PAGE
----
So says Ed Lazowska, the University of Washington computer science professor who played host and tour guide to the region’s big data lineup during the Washington Innovation Summit last week. He points to the region’s strengths in cloud computing, and a steady stream of big data achievers marching forth from the UW.
Any business owner will tell you that it takes a lot of wits, energy, know-how, and no shortage of luck to found your own company. Many people have trouble getting one company off the ground, but then there are the special few who actually manage to found or co-found two, three, or even 19 companies in their lifetimes.
Today’s grand challenge in medicine and biology is complexity, according to world-renowned systems biologist Lee Hood, who addressed the Northeastern University community on Monday in the fourth installment in the Profiles in Innovation Presidential Speaker Series.
San Diego’s Sapphire Energy and Seattle’s Institute for Systems Biology (ISB) have established a strategic partnership that is intended to significantly expand and diversify the genetic resources that Sapphire needs to commercialize algae-based biofuels.
NIGMS has also renewed funding for the NCSBs led by Arthur D. Lander, M.D., Ph.D., at the University of California, Irvine; and John D. Aitchison, Ph.D., at the Institute for Systems Biologyunder grants 2P50GM076516 and 2P50GM076547, respectively. (Note from ISB: ISB's renewal amounts to $13.7 million over five years.) The centers are exploring spatial dynamics and design principles in biology as well as the collective behavior of cells, cell differentiation and cellular responses to environmental changes.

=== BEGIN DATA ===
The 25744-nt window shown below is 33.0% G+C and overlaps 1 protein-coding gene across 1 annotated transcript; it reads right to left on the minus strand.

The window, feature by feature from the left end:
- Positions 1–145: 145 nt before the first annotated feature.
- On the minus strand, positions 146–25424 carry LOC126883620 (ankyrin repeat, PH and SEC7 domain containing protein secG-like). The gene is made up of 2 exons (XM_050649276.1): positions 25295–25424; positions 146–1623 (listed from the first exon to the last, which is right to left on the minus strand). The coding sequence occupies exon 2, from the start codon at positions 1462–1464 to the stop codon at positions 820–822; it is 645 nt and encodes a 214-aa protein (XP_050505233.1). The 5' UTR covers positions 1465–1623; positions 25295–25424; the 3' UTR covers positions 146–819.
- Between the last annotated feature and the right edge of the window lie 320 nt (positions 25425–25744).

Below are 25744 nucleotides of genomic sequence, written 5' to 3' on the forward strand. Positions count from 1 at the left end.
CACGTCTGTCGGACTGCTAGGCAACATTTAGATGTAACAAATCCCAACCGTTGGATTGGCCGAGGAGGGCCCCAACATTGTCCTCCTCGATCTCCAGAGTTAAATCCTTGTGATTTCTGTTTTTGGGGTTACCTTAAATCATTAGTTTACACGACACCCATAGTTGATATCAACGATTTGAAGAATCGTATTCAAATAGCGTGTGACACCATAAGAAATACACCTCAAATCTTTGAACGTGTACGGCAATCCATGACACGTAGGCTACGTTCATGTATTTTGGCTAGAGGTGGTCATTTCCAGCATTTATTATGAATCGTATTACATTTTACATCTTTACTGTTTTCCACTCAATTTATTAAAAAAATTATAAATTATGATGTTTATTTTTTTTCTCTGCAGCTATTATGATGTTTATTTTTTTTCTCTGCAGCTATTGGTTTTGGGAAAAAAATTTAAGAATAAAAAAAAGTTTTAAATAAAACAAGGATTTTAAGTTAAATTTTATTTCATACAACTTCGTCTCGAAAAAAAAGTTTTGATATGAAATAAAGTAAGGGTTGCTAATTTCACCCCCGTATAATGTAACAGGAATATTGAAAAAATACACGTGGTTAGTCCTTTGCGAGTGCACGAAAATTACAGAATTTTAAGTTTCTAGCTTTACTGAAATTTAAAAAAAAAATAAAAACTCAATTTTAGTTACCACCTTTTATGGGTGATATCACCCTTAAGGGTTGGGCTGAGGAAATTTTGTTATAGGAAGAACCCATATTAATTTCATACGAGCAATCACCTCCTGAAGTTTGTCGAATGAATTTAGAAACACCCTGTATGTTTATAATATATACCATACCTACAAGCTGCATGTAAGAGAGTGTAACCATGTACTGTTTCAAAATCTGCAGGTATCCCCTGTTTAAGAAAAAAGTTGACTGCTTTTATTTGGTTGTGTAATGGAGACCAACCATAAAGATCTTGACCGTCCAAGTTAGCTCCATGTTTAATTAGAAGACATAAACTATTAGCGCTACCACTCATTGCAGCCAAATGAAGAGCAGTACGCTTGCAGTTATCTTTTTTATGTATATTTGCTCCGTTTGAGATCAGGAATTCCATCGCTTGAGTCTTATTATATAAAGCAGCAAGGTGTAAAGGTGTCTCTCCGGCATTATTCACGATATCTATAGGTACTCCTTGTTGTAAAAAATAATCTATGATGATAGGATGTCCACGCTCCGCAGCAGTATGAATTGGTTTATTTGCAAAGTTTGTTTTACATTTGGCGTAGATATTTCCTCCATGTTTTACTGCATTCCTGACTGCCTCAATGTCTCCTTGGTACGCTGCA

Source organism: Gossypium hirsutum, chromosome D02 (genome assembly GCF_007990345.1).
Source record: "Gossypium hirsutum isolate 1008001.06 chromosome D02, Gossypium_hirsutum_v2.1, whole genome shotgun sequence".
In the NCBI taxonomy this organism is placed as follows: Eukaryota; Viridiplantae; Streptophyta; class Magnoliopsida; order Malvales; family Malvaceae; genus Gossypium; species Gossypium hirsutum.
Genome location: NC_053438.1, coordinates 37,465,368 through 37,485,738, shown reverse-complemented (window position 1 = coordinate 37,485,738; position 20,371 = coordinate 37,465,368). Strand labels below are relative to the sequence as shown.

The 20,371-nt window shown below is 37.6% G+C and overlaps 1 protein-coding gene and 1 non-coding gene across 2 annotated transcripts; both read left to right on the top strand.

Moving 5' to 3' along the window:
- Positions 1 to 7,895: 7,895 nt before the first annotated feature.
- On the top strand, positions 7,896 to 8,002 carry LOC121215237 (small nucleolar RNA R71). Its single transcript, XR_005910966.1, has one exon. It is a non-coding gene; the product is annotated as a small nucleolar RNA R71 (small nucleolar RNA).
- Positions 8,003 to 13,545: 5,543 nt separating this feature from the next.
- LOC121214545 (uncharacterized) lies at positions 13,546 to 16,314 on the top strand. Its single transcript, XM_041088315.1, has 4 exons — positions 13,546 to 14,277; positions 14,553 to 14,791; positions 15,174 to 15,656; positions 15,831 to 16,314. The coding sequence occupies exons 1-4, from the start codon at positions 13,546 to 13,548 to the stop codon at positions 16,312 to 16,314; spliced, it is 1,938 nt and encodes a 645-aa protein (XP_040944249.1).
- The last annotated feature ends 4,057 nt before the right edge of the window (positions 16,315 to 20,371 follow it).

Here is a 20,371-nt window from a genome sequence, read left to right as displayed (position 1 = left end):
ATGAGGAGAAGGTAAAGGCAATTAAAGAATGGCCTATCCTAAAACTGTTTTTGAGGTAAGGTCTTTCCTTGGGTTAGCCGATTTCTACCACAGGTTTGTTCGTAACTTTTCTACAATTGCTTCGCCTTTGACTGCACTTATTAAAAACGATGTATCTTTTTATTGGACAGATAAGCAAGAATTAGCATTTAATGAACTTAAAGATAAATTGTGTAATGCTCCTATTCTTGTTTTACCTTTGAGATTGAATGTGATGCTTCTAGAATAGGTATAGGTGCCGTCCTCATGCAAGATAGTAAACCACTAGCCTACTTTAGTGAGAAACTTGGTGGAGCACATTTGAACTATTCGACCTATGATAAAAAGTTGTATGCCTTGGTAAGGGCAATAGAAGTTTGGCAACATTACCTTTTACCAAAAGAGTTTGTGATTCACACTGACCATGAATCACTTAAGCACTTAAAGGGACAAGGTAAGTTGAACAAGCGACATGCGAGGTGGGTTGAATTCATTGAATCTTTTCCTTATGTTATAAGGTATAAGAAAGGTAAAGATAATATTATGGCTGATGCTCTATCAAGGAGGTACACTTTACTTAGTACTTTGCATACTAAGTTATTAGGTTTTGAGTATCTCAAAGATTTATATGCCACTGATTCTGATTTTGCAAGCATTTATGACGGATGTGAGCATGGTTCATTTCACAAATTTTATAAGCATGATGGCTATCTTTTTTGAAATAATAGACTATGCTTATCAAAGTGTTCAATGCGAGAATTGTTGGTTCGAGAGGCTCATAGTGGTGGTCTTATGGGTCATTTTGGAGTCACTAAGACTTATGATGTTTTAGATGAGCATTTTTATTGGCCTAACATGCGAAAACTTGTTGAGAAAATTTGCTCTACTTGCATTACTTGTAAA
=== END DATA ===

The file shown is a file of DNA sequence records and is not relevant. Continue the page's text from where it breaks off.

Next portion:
For years, the constraining factor in genomics research was data generation. The slowdown in the process or “bottleneck” was that generating genomic data required a great deal of time, specialized expertise and money. Scientists generated and read genomic sequence letter by letter. Because data were slowly generated, researchers had plenty of time to analyze them. However, in recent years, new technologies for genome sequencing have been developed.
In March 2011, Covance’s Seattle-based Genomics Laboratory (CGL) collaborated with the Institute for Systems Biology (ISB), also based in Seattle, to collectively unravel the complex regulation of gene expression in Glioblastoma Multiforme (GBM), one of the most common and aggressive forms of brain cancer.
By Valerie Bauman, Puget Sound Business Journal --- Seattle’s biotech research nonprofits have been hiring — and not just scientists. With public research funding increasingly scarce and unpredictable, nonprofit research groups are bringing in new talent with fundraising as well as scientific skills.